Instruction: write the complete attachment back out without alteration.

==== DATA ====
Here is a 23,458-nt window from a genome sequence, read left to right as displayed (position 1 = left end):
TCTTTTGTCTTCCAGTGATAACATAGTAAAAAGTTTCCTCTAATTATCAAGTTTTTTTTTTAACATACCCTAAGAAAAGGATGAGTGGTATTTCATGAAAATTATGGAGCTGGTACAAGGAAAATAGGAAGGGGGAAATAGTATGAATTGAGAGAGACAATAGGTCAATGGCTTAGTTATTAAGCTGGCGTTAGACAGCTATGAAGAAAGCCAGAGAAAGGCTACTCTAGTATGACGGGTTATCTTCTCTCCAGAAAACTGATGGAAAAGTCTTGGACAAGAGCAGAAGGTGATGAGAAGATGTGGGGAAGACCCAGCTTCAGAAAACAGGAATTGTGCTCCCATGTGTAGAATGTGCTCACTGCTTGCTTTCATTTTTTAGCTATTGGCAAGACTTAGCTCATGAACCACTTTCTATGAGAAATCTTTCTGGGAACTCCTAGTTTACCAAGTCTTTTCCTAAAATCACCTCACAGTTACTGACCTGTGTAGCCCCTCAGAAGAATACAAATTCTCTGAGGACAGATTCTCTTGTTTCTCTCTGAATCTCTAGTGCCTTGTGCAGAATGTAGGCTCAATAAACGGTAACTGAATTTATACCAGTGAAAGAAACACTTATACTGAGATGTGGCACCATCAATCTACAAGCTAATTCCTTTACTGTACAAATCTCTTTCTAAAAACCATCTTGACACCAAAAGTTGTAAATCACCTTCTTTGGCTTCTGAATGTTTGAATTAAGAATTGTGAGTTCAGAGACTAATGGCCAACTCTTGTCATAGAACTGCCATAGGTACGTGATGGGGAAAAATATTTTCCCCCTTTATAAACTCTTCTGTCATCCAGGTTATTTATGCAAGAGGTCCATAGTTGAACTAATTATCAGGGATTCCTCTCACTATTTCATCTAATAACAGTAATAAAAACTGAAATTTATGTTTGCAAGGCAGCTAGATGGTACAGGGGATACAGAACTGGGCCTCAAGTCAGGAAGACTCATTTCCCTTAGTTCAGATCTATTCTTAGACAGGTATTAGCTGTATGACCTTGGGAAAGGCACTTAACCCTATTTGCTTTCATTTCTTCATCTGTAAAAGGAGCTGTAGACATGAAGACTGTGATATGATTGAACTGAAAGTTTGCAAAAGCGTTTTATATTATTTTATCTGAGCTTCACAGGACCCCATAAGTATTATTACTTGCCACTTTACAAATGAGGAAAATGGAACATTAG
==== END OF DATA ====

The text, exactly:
Here is a 23,458-nt window from a genome sequence, read left to right as displayed (position 1 = left end):
TCTTTTGTCTTCCAGTGATAACATAGTAAAAAGTTTCCTCTAATTATCAAGTTTTTTTTTTAACATACCCTAAGAAAAGGATGAGTGGTATTTCATGAAAATTATGGAGCTGGTACAAGGAAAATAGGAAGGGGGAAATAGTATGAATTGAGAGAGACAATAGGTCAATGGCTTAGTTATTAAGCTGGCGTTAGACAGCTATGAAGAAAGCCAGAGAAAGGCTACTCTAGTATGACGGGTTATCTTCTCTCCAGAAAACTGATGGAAAAGTCTTGGACAAGAGCAGAAGGTGATGAGAAGATGTGGGGAAGACCCAGCTTCAGAAAACAGGAATTGTGCTCCCATGTGTAGAATGTGCTCACTGCTTGCTTTCATTTTTTAGCTATTGGCAAGACTTAGCTCATGAACCACTTTCTATGAGAAATCTTTCTGGGAACTCCTAGTTTACCAAGTCTTTTCCTAAAATCACCTCACAGTTACTGACCTGTGTAGCCCCTCAGAAGAATACAAATTCTCTGAGGACAGATTCTCTTGTTTCTCTCTGAATCTCTAGTGCCTTGTGCAGAATGTAGGCTCAATAAACGGTAACTGAATTTATACCAGTGAAAGAAACACTTATACTGAGATGTGGCACCATCAATCTACAAGCTAATTCCTTTACTGTACAAATCTCTTTCTAAAAACCATCTTGACACCAAAAGTTGTAAATCACCTTCTTTGGCTTCTGAATGTTTGAATTAAGAATTGTGAGTTCAGAGACTAATGGCCAACTCTTGTCATAGAACTGCCATAGGTACGTGATGGGGAAAAATATTTTCCCCCTTTATAAACTCTTCTGTCATCCAGGTTATTTATGCAAGAGGTCCATAGTTGAACTAATTATCAGGGATTCCTCTCACTATTTCATCTAATAACAGTAATAAAAACTGAAATTTATGTTTGCAAGGCAGCTAGATGGTACAGGGGATACAGAACTGGGCCTCAAGTCAGGAAGACTCATTTCCCTTAGTTCAGATCTATTCTTAGACAGGTATTAGCTGTATGACCTTGGGAAAGGCACTTAACCCTATTTGCTTTCATTTCTTCATCTGTAAAAGGAGCTGTAGACATGAAGACTGTGATATGATTGAACTGAAAGTTTGCAAAAGCGTTTTATATTATTTTATCTGAGCTTCACAGGACCCCATAAGTATTATTACTTGCCACTTTACAAATGAGGAAAATGGAACATTAG